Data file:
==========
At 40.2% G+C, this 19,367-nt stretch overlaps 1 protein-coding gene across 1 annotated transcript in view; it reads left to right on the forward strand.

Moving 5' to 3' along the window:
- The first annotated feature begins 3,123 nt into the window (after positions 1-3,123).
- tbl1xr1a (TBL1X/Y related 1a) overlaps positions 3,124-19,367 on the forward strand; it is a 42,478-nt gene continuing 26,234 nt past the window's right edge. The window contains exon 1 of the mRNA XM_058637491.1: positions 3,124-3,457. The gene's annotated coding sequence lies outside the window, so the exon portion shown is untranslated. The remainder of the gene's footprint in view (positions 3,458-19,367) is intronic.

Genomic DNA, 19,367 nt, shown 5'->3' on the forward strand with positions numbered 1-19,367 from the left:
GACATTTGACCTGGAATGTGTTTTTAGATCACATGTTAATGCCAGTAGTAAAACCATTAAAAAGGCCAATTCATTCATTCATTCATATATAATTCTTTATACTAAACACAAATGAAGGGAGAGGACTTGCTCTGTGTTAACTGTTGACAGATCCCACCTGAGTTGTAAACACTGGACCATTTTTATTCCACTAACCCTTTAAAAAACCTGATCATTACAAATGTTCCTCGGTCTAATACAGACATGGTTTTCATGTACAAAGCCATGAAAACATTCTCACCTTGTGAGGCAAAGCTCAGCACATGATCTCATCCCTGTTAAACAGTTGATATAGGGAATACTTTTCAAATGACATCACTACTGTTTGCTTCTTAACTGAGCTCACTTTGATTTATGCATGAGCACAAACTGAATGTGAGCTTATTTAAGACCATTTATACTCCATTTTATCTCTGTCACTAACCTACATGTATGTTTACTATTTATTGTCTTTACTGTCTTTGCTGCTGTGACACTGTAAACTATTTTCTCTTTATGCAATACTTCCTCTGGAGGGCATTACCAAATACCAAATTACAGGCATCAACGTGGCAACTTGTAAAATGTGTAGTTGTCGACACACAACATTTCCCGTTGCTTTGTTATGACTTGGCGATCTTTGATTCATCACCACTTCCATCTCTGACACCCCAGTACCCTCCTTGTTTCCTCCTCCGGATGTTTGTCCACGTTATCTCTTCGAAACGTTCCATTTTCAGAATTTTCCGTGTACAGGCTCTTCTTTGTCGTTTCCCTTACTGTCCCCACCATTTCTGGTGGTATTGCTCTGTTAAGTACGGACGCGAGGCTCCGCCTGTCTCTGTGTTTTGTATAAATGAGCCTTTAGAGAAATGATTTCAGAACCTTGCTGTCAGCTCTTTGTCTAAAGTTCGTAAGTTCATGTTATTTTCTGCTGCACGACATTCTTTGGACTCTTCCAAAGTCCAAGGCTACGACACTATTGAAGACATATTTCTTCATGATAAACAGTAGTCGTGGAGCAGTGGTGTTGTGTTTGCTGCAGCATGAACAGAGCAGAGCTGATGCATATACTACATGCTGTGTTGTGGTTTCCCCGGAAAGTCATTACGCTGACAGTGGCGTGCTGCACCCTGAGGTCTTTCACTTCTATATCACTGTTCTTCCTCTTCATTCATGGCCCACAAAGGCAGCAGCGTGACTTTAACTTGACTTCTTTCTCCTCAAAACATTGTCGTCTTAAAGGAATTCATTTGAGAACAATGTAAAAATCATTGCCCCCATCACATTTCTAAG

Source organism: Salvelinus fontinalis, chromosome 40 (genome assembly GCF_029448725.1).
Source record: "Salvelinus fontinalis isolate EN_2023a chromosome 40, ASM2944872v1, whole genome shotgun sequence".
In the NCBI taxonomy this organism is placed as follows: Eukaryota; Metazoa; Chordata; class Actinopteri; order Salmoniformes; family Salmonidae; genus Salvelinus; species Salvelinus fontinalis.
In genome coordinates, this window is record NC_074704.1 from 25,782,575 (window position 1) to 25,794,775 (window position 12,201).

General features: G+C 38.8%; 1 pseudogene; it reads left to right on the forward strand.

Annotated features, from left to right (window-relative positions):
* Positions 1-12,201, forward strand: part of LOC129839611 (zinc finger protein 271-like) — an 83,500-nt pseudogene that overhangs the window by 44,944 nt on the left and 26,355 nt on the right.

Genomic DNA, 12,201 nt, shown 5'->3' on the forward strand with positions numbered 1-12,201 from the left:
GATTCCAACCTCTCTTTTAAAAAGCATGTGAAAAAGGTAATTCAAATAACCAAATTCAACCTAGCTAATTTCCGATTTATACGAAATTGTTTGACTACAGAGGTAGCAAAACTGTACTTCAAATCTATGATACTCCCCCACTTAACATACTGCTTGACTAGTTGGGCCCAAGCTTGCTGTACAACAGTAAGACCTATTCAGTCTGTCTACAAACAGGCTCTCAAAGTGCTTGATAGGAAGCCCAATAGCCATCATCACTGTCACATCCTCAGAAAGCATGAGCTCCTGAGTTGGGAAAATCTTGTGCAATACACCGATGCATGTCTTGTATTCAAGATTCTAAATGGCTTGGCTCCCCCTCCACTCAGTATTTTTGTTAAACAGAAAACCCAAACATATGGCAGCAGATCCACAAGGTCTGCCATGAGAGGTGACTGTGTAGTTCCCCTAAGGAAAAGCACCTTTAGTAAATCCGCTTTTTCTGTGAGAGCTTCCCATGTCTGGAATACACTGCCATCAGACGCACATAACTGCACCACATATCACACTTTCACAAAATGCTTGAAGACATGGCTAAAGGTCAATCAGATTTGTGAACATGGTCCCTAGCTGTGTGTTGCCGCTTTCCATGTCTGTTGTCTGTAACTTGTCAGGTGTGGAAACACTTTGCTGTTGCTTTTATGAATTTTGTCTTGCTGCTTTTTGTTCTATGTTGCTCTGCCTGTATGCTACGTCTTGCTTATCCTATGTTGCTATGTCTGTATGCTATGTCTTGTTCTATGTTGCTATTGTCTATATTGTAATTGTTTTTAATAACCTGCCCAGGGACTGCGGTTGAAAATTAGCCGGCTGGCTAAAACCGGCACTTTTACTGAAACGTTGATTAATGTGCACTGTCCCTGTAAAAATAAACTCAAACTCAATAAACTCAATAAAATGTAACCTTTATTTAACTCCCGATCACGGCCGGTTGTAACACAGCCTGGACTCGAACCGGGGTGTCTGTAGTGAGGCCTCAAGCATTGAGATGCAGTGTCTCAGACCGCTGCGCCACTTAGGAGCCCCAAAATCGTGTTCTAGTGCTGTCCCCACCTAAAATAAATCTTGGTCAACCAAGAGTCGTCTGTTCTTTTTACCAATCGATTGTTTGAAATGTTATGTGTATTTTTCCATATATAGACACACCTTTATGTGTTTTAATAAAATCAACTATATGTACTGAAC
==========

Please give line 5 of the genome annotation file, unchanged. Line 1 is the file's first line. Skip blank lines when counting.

Genomic DNA, 19,367 nt, shown 5'->3' on the forward strand with positions numbered 1-19,367 from the left: